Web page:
This book was provided by the publisher in exchange for an honest review.

(Description nicked from Goodreads.com.)

Tell the Wind and Fire by Sarah Rees Brennan

tell-the-wind-and-fire“In a city divided between opulent luxury in the Light and fierce privations in the Dark, a determined young woman survives by guarding her secrets.

Lucie Manette was born in the Dark half of the city, but careful manipulations won her a home in the Light, celebrity status, and a rich, loving boyfriend. Now she just wants to keep her head down, but her boyfriend has a dark secret of his own—one involving an apparent stranger who is destitute and despised. Lucie alone knows the young men’s deadly connection, and even as the knowledge leads her to make a grave mistake, she can trust no one with the truth.

Blood and secrets alike spill out when revolution erupts. With both halves of the city burning, and mercy nowhere to be found, can Lucie save either boy—or herself?”

This book had two things that attracted me to it: one, I’ve liked the author’s other books; and two, it was billed as a re-imagining of A Tale of Two Cities by Charles Dickens.  Now granted, I haven’t read that book, but I’m always up for an interesting re-telling.  Given that the Dickens novel is a classic for a reason, I hoped that Brennan’s novel would engage me simply by virtue of a good story.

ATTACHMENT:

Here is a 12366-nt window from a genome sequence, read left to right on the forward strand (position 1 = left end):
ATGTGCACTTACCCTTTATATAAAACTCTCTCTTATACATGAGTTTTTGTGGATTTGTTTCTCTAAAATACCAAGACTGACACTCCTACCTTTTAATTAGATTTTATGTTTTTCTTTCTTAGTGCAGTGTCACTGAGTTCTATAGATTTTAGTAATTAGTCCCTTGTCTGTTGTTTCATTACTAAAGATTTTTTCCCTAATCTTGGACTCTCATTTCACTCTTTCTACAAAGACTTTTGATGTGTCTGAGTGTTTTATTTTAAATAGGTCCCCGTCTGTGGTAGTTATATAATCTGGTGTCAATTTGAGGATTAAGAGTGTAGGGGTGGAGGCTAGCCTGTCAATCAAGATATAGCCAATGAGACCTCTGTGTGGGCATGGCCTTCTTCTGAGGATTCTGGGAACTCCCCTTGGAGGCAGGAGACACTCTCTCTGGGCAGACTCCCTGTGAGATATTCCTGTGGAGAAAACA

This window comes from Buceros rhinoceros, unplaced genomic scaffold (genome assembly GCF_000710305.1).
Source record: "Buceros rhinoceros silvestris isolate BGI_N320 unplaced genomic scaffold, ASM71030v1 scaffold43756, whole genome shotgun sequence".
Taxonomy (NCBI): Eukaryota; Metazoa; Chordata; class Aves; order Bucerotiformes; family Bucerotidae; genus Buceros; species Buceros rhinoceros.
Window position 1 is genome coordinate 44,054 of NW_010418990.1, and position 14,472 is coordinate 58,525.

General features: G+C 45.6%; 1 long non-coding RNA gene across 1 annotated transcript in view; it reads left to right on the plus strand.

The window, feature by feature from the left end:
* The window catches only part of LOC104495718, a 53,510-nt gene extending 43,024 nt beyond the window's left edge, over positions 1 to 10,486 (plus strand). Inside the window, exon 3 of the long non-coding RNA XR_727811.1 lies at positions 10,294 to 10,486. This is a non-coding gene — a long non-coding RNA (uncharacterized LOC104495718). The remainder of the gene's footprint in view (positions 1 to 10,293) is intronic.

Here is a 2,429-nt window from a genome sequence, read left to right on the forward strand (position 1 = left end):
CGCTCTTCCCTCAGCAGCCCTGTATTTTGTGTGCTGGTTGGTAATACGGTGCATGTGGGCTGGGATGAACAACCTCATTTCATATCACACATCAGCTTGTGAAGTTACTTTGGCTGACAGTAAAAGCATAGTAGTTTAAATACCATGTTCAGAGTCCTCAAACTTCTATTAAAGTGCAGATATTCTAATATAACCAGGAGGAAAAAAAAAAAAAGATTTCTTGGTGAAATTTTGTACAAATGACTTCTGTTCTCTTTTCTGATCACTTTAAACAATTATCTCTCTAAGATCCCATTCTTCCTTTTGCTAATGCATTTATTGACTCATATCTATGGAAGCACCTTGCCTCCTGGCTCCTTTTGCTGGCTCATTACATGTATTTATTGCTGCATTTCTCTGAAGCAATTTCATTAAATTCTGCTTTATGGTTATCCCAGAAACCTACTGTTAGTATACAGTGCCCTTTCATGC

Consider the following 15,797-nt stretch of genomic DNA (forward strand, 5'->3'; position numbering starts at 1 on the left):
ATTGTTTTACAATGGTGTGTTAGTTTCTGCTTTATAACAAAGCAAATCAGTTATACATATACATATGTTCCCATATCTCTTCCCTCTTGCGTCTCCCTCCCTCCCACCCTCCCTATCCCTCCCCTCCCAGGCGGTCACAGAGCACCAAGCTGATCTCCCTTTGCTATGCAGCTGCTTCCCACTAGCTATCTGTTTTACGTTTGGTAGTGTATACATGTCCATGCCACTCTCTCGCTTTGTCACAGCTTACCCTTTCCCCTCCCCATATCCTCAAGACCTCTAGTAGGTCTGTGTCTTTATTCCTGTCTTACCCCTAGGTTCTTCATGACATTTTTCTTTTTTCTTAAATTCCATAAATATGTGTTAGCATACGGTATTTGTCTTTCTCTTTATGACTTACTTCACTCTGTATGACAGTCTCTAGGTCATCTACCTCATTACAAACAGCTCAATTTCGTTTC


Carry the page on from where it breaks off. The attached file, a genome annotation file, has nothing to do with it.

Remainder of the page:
Well… I have mixed feelings about this novel.  Oddly enough, one of the things that drew me to the book is one of the things that I thought didn’t work well–the author’s writing style.  I enjoyed the snarky humor that Brennan used in her other books, but in this setting, it felt kind of forced.  I’m not sure why plot and style didn’t mix, but it could be that the more serious subject matter of this story didn’t lend itself well to that kind of dialogue.

I’m not sure I really liked the characters either.  Lucie is billed too much as a “chosen one” figure, the focus of the Dark city’s efforts to foment a revolution, but she doesn’t really have the qualities to pull off that kind of role.  Ethan, Lucie’s boyfriend, is too good to be true and kind of blends into the background.  Carwyn, from the Dark city, was more interesting, but spent too much time trying to be witty.

Balanced against these failings are some memorable moments.  Brennan’s wit may not fit well here, but her ability to conjure a scene sometimes rises above the novel’s other issues.  I was especially struck by the cages that are used to punish Light magicians–the descriptions not only of the cages but of the people in them and the atmosphere of their location was very evocative.  And the ending of the book did make me stop and think “Wait… it’s really going to end like this?  Whoa…”